Grumpy Snakes

Bored with conversation, a snake seeks more inspired companions.

Grumpy snakes encountered on breezy hot May afternoons offer surprises. At marsh’s edge, I discovered a svelte three-footer, an eastern black racer, wedged in eel cage mesh where it slithered to shed its old skin in too tight a compass. Exhausted from the exertions of sloughing two skins, eel pot and dermis, in one go, it hung slack while I worked its soft body, frayed with bits of its old self, through the wire until with listless hiss it dropped into the wrack of dried reeds and shatters. A second – this an irritable banded king snake – confronted me hauling the offending cage back to the barn. Stand-off. Encoiled, encurled, feigning aggression for the easily fooled, it relinquished no ground nor would it strike. Detour. On dockward return, no grumpy snakes appeared, the light trace of their passing invisible – only the track of the meditation they occasion remains. I like snakes well enough, but then I always wash my hands after a liberating moment.

Another seeks supper.

One response to “Grumpy Snakes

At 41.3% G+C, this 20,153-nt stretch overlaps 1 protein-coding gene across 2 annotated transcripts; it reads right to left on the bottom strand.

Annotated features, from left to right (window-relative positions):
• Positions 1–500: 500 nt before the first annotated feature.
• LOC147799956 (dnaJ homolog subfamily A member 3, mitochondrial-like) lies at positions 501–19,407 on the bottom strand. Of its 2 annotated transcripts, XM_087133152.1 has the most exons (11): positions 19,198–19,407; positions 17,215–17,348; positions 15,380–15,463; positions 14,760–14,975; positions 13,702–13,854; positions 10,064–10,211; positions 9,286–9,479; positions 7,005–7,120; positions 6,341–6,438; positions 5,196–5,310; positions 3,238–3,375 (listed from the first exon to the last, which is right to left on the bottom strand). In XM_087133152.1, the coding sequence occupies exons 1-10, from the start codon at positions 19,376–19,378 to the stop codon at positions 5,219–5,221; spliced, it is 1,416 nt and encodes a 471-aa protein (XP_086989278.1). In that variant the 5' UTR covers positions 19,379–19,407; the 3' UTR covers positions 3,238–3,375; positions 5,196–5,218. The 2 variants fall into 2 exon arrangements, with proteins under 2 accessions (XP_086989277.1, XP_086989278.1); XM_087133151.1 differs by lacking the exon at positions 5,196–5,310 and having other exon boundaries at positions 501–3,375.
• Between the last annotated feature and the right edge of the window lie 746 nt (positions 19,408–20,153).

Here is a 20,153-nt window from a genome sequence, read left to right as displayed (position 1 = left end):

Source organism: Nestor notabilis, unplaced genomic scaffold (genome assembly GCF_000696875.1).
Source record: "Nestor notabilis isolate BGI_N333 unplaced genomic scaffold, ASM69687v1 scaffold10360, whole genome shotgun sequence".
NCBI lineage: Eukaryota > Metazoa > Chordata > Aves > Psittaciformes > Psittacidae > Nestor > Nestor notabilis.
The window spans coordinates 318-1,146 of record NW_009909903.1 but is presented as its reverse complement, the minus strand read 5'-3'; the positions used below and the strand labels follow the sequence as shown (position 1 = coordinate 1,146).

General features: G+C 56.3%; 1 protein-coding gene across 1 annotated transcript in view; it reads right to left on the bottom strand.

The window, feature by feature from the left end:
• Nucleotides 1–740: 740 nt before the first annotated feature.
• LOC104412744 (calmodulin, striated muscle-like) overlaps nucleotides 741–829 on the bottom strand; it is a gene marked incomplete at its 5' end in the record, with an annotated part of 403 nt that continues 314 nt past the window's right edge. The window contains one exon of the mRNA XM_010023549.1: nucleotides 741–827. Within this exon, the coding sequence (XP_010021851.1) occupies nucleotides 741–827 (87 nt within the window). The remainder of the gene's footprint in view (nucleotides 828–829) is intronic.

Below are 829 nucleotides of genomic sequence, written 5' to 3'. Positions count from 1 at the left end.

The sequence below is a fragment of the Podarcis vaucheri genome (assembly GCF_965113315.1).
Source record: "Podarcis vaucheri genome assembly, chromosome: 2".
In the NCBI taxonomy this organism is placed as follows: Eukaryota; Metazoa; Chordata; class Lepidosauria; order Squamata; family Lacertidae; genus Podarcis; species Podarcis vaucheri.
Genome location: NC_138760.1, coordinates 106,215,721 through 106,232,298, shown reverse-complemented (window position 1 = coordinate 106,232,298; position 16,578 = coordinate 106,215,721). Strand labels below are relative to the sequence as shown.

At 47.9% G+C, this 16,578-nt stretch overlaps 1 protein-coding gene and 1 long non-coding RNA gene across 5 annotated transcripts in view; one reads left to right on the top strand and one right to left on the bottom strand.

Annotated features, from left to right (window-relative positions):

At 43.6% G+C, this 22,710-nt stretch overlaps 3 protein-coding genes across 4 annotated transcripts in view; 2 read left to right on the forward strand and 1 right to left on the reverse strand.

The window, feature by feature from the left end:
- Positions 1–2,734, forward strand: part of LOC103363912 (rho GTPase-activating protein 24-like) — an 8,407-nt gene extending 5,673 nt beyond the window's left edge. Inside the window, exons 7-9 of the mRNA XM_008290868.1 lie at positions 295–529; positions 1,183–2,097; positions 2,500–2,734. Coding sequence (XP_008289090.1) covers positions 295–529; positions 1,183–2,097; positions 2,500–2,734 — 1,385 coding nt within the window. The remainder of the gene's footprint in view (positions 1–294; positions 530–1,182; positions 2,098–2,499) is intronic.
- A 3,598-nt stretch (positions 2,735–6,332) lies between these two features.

I was much impressed with the herpetological sensitivity of Mr. Herman in his quite wondrous post I have had a lifetime of encounters with serpents, they even figure prominently in my ancient doctoral dissertation on Roman Household Religion. My latest encounter with Mr.” No Shoulders” occured in my quite small back yard. It was a fleet garter snake which when captured behaved well as long as I did not restrict its movements. Its tongue was constantly testing its environment and I quickly returned it to the ground surface where it streaked underneath my garden shed. Several years ago we encountered a huge (over four feet) black snake in our front garden. It was stretched out on the water table ledge of our house soaking in the spring sun. They are Bon Fortuna in South Italy where I worked recording Pompeian shrines. They beautifully mirror the great power of polytheism’s material remnants.

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